It’s been just over four years since the Federal Reserve announced the first of several rounds of Quantitative Easing (“QE”) programs launching the most aggressive monetary intervention program in U.S. history. Every time one of the QE programs has ended the economy and markets have pulled back. So this last time the Fed stepped back in, it decided to leave the program open-ended.
In case you are wondering how long this round will last? In short, we do not know, however, it may be longer than you can imagine – if history is a guide.
In 1935, at the urging of the US Treasury, the Federal Reserve announced a standing bid for US Treasuries at 2.5% (the price depended on the maturity and coupon rate of the bonds). This standing bid essentially put a floor underneath the price of US Treasury bonds so that any buyer of bonds had limited risk. This was the point. The US government needed bond buyers to be confident of their purchases. This standing bid lasted for 17 years, until 1951.
During this time, inflation fluctuated wildly due to the recession of 1937-1939, the second World War, and the boom that followed that war. Inflation was briefly negative at a couple of points during that time frame, and also reached near 20%. And the yield on US Treasuries never rose above 2.5% because of the Fed.
The point is that Keynes, the noted economist, might have been wrong about many things, but one statement stands out as solid – the markets can remain irrational longer than you can remain solvent. Of course this statement requires an ending phrase – particularly when the market is driven by a guy with a printing press!
Source: Rodney Johnson, HS Dent Investment Management
Brinkmanship over sequestration has reached a fever pitch as the next deadline draws near. According to the administration and other Washington actors, the cuts that have been scheduled for the past eighteen months will have a devastating affect on such things as teachers, air traffic, medical science and deployment of aircraft carriers, etc. So why are the investment markets largely discounting these so-called “draconian” measures?
Most likely the reason is that investment professionals are used to deciphering accounting reports and cutting through the spin to get to the real story. In this case, the real story is that sequester cuts are not actual decreases in spending. They are mostly cuts in the rate of increases in government’s spending of our tax dollars – and they are relatively small cuts at that.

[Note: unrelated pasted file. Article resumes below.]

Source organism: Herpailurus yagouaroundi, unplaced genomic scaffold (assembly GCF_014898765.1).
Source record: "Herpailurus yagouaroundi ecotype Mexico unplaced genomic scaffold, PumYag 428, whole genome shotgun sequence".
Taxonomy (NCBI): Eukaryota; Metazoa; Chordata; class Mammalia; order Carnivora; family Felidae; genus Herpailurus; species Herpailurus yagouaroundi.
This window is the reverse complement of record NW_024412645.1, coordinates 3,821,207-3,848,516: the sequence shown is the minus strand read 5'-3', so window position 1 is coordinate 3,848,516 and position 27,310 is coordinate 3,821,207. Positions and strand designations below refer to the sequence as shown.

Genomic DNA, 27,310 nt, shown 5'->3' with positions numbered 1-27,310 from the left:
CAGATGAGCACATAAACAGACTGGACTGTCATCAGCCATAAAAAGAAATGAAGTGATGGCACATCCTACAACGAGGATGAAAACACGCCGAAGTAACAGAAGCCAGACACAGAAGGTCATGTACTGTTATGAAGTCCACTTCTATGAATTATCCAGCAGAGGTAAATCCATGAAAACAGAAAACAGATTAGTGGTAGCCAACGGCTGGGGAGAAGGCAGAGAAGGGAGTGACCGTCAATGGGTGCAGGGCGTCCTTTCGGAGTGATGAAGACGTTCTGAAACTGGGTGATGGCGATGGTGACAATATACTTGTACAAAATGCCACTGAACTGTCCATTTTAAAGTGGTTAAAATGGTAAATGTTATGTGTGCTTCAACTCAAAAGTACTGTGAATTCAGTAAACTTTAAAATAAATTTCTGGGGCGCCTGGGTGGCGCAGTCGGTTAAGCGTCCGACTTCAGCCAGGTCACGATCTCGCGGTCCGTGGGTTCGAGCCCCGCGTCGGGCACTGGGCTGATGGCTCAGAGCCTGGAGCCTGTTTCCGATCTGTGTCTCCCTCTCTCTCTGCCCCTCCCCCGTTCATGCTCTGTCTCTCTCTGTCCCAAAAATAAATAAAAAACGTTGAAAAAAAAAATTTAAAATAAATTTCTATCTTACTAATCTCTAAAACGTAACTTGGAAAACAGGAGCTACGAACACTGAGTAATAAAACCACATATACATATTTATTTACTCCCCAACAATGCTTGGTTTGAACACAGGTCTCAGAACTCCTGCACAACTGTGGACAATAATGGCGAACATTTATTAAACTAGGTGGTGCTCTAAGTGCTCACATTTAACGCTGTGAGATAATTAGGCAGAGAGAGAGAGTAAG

The Congressional Budget Office (CBO) has provided spending projections before and after sequestration. In the first year, the federal government would spend $3.62 trillion with sequestration versus $3.69 trillion otherwise. By 2021, the government would spend $5.26 trillion versus the $5.41 trillion expected.
Taking this all into consideration, economists are projecting that sequestration will still have a negative impact on GDP. Since stock markets tend to lead the economy, it is curious that the markets continue to rise in the face of what is looking more and more like an eventuality. For the time being, it appears that investors are not buying what Washington politicians are selling. Of course, this could all change very quickly which is why a nimble, active investment approach continues to be warranted.
If you are like most people, you probably are getting tired of hearing about the so-called fiscal cliff. At its core, this issue is about government spending and tax revenue. Most citizens, unlike many of our elected officials, understand that our current spending levels are unsustainable. This is largely because our entitled programs, which make up the majority of government spending, are broken. Simply, they are projected to pay out more than they are taking in. Legislators in Washington – at least the ones who believe the programs are broken – cannot agree on how to fix these programs. The others are just willing to pass the problem along to future generations.
But what about the revenue side of the equation? Some feel that raising taxes particularly on the rich can solve the problem. This is another point of contention. Any discussion of raising taxes should start with some basic understanding of taxes and rates. Following is a link to a video that offers a very good explanation of this topic. You may find this helpful as you filter the news about the ongoing fiscal cliff brinkmanship in Washington D.C. http://www.youtube.com/watch?v=ayad5mbSSrU